Reading level: Adult
Size: 352 pages
Publisher: Night Shade Books
Release Date: November 1, 2010
Stand Alone or Series: 1st book in the Dirge of Prestor John series
Rating: 4/5 stars
I have read a number of Valente’s books and absolutely adored them. Like her previous books this book was beautifully written with excellent imagery. The book is told from four viewpoints and was a bit harder for me to read than previous books. As such, it was probably my least favorite book of hers to date, that being said it was still incredibly creative and beautifully written. This story will be continued in, The Folded World.
Brother Hiob of Luzerne stumbles upon a tree that sprouts books instead of fruit while working at a missionary in the Himalayans. He is allowed to pluck three books from the tree. The first is written by Prester John himself and tells of Prester’s journey into magical lands. The second is written by Prester’s wife Hagia; an immortal who carries her face on her chest and has no head. The third is a collection of nursery tales by a being named Imtithal who was a nanny.
This book has a lot of what I have come to love from Valente; crazily creative creatures and descriptions that come alive to the reader, beautiful writing that is incredibly rich and weaves wonderfully magical pictures, and tons of mythological references. The story alternates between Brother Hiob, Prester John, Hagia, and Imtithal. As such it progresses slowly and has more of a plodding mythological and somewhat religious tone to it than previous works.
I enjoyed hearing from Brother Hiob who had to alternate his reading because each of the books he pulled off of the tree started rotting as soon as he plucked them off. As such he becomes obsessed with reading these stories before they rot. I also enjoyed Prester John’s viewpoint as he stumbles into a magical and wonderful land after crossing a sea of sand. Although Prester John’s very catholic religious viewpoints are a bit tiresome at times, it is interesting to see how this new land reacts to his very orthodox viewpoint.
I also enjoyed Hagia’s viewpoint. She is immortal and is a blemmye (has no head, but her face is on her torso). She falls in love with Prester John. Although most of her accounts are about her various lives and loves and it is isn’t until later in the book she meets with Prester John.
I did not enjoy the sections by Imtithal as much. Imtithal has three children she takes care of and is a being with huge ears that can enfold her whole body. You don’t really know how she is related to Prester John until much later in the story. Imtithal tells a number of creation myths to her young charges. I had trouble connecting these with the other parts of the story and constantly had to work on focusing on the stories because my mind would start to wander. I just couldn’t relate to the stories or relate them to the overall book.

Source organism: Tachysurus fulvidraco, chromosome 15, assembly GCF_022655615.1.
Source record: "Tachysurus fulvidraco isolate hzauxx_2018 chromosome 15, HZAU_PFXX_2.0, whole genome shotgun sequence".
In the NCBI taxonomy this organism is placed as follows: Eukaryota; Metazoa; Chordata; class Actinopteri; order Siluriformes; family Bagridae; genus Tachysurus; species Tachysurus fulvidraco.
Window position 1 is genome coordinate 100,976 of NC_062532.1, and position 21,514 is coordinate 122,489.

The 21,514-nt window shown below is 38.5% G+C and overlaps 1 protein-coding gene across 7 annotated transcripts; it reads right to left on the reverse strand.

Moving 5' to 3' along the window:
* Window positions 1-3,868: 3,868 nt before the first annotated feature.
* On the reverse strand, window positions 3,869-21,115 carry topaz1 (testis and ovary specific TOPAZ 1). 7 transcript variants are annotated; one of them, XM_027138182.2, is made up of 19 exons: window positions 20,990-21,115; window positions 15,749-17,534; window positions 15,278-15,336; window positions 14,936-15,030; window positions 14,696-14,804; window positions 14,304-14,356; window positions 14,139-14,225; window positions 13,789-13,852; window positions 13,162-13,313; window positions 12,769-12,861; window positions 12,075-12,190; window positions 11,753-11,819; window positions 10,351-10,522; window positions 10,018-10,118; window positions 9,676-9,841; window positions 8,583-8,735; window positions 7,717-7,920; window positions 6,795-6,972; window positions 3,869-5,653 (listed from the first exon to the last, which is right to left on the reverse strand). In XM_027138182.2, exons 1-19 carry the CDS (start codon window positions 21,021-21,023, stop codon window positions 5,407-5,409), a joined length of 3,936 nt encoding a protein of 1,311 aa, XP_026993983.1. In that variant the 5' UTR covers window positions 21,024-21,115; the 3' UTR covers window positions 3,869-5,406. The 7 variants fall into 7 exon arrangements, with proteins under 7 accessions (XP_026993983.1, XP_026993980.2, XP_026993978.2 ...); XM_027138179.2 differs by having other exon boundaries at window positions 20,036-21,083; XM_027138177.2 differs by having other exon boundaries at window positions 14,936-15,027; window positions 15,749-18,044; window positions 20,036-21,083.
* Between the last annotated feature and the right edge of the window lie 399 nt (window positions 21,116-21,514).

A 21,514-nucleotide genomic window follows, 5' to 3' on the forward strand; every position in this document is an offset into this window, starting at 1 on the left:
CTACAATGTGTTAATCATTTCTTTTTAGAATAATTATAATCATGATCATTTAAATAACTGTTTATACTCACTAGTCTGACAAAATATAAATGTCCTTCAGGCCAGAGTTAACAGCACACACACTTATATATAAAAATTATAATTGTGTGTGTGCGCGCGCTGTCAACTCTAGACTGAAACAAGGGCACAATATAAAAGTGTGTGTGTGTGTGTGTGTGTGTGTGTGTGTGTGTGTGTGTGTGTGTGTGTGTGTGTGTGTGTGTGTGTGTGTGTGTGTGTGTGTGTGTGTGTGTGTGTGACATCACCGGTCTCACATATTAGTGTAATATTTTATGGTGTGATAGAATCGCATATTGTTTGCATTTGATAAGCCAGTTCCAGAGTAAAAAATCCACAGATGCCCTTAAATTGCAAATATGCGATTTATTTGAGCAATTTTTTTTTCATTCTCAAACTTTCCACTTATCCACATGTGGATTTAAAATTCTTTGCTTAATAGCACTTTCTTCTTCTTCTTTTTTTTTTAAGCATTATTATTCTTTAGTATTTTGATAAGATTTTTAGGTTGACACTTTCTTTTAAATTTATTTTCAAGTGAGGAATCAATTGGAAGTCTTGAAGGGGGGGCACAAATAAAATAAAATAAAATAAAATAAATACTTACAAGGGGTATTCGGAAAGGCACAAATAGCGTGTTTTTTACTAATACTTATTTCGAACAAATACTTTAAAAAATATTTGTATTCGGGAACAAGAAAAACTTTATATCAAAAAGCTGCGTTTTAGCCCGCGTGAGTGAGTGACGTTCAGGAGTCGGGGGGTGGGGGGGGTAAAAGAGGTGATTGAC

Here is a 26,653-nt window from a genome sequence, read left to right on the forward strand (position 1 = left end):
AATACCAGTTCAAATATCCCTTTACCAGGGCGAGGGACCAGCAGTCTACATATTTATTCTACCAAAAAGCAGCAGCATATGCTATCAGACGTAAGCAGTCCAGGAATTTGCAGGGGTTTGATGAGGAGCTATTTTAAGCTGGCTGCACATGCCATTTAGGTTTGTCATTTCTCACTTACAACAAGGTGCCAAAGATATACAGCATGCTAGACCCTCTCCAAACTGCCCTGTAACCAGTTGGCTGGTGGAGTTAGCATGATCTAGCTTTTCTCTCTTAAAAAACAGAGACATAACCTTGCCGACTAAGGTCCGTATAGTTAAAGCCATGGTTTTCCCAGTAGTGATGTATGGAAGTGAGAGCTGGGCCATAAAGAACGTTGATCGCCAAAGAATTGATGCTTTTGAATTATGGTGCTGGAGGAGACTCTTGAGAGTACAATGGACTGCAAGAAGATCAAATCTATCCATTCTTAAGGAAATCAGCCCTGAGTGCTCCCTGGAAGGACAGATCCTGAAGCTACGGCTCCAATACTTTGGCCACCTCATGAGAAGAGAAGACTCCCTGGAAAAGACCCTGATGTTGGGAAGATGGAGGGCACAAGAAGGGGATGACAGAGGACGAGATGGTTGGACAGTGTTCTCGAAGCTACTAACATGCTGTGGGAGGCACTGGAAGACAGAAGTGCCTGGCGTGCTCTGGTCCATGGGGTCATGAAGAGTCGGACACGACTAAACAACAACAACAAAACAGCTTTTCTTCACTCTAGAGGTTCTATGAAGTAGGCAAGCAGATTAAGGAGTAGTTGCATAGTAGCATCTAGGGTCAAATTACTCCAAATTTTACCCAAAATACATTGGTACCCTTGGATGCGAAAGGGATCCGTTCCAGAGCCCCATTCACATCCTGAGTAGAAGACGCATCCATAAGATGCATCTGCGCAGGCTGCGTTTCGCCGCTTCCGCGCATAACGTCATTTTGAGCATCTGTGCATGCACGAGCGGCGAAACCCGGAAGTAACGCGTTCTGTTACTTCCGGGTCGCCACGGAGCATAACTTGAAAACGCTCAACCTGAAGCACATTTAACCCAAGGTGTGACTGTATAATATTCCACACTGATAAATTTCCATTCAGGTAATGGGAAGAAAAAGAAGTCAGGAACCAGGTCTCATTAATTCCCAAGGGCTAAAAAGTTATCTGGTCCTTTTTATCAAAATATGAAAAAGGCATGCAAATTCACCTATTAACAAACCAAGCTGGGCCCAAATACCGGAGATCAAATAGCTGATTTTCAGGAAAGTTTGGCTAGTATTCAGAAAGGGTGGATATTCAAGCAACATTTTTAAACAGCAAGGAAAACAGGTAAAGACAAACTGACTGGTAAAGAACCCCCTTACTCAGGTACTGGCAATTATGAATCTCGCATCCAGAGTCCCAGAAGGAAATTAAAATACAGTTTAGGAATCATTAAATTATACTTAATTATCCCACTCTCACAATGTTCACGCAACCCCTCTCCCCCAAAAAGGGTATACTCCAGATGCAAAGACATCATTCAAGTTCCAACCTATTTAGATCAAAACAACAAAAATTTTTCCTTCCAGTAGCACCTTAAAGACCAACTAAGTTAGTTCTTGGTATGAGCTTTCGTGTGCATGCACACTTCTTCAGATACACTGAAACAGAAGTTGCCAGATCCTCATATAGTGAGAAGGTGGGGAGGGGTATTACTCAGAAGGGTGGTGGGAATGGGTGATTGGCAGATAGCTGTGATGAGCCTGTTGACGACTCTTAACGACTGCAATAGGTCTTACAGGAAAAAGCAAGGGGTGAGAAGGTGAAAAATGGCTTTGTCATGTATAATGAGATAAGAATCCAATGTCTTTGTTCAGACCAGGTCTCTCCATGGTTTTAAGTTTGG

This book is a slow read. The writing is incredibly beautiful and well done, but you need to take time to read it and really pay attention to understand what is going on. There is a lot of ambiguity here. The constantly switching viewpoints makes the story progress slowly and presents more of a puzzle that the reader needs to piece together than a cohesive story. It is masterfully done, but slow to read.
Overall I really enjoyed this book and continue to enjoy Valente’s beautiful writing and the absolutely crazy and wacky creatures and worlds that she weaves. This book was a slow read and one you really need to pay attention to and think about while you read. I wasn’t crazy about the changing viewpoints and the way you had to piece the story together. I also had some trouble relating Imtithal’s sections to the rest of the story. If you are a fan of mythology and beautiful writing and don’t mind some ambiguity I can definitely recommend this to you. I didn’t find it to be quite as magical and wonderful as previous books I have read by Valente, but it was still very well done.